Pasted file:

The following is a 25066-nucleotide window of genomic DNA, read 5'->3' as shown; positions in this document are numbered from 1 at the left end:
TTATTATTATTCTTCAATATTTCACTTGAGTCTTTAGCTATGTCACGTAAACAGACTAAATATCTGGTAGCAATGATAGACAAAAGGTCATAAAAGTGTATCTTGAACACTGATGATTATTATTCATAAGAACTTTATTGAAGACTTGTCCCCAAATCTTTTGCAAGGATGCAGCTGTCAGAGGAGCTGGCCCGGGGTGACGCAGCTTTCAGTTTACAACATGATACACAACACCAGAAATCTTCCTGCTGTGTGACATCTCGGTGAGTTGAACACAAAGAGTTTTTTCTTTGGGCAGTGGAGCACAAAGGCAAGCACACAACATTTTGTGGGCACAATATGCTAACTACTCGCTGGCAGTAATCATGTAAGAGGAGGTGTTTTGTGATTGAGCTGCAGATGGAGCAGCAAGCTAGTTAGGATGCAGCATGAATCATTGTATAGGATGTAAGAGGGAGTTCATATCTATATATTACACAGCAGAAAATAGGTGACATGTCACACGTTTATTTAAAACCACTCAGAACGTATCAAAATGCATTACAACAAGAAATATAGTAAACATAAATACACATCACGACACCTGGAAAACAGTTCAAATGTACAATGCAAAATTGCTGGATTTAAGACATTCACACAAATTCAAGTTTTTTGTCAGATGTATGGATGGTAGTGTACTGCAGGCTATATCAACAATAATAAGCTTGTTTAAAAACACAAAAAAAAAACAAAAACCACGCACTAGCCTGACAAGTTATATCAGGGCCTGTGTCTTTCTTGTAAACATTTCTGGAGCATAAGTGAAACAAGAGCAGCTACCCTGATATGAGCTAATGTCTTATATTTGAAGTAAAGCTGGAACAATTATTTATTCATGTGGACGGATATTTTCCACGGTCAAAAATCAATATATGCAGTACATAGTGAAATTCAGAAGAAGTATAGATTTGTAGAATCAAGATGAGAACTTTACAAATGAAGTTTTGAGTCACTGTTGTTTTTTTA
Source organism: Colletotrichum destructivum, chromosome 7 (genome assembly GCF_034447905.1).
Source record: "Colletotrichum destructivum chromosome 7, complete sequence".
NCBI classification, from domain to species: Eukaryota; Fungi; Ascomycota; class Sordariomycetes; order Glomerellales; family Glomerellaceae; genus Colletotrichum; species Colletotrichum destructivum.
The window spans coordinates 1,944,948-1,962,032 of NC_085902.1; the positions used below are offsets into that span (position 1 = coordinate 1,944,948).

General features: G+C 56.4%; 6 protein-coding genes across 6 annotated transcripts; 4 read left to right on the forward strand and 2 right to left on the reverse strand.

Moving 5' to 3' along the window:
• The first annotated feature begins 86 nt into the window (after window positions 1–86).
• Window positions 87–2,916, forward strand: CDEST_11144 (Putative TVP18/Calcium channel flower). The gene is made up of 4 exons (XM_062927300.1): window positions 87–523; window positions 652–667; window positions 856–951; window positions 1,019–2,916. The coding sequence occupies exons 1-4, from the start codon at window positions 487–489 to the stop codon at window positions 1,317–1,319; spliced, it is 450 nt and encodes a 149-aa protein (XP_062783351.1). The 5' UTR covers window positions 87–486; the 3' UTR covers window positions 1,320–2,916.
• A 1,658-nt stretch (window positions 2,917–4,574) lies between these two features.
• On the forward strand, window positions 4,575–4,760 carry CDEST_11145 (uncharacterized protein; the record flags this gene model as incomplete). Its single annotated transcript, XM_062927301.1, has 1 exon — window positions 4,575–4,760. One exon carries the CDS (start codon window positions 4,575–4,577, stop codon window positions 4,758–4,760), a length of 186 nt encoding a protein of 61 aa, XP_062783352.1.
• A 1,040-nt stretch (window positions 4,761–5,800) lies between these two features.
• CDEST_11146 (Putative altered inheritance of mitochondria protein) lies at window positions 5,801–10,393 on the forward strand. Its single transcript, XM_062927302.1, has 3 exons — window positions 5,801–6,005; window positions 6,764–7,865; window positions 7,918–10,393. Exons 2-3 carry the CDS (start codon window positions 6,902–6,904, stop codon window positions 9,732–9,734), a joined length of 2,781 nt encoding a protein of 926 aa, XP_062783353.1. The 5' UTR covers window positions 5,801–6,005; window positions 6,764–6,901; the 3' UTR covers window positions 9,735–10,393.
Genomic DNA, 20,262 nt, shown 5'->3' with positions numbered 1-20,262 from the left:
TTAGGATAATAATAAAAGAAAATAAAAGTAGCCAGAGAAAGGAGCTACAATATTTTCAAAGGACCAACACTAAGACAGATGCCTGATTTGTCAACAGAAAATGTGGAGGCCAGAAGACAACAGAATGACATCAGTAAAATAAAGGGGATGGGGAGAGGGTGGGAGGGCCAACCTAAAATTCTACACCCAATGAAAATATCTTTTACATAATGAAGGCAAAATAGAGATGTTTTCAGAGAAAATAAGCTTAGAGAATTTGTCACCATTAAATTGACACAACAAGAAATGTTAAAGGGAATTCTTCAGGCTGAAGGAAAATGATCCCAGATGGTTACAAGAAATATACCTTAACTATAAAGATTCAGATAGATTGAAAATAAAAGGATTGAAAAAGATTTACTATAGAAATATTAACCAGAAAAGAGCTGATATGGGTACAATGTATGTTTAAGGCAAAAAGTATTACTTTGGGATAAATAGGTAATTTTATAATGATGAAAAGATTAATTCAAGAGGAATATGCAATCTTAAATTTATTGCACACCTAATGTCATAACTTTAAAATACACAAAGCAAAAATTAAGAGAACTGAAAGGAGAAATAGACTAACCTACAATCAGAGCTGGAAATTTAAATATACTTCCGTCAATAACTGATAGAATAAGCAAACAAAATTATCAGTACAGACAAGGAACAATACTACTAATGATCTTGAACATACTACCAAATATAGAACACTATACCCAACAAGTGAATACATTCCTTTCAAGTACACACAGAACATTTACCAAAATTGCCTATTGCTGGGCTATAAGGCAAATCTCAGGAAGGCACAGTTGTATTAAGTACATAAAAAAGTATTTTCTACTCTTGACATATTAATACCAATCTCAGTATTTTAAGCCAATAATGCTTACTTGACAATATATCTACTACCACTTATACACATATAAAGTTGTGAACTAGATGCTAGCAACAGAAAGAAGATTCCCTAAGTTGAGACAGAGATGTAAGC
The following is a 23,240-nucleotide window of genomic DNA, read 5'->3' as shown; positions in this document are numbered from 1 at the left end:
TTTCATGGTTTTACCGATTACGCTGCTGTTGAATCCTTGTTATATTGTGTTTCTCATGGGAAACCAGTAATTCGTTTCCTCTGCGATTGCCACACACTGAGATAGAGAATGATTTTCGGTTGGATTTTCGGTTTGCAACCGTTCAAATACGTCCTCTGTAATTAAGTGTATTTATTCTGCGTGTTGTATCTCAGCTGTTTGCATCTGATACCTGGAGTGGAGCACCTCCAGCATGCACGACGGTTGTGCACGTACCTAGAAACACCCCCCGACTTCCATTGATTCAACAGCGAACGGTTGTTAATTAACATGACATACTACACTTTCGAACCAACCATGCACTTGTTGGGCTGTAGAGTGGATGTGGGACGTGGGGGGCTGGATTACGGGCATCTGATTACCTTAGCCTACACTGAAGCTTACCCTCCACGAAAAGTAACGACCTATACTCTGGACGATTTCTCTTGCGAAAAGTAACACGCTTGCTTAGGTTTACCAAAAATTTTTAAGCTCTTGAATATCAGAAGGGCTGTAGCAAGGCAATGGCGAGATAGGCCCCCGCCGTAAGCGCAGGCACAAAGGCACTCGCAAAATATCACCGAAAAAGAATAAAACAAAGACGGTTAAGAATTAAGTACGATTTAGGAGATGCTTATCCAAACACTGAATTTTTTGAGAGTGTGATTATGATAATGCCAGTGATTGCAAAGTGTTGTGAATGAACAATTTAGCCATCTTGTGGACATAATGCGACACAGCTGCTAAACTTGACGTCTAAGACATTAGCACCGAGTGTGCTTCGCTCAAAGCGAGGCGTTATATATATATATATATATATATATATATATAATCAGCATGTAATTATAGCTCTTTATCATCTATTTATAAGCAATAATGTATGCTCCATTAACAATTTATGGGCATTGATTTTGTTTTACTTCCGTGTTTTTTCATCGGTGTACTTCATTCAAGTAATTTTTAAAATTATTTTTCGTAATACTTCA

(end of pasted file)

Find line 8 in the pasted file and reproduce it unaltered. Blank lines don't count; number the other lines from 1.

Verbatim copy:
Moving 5' to 3' along the window: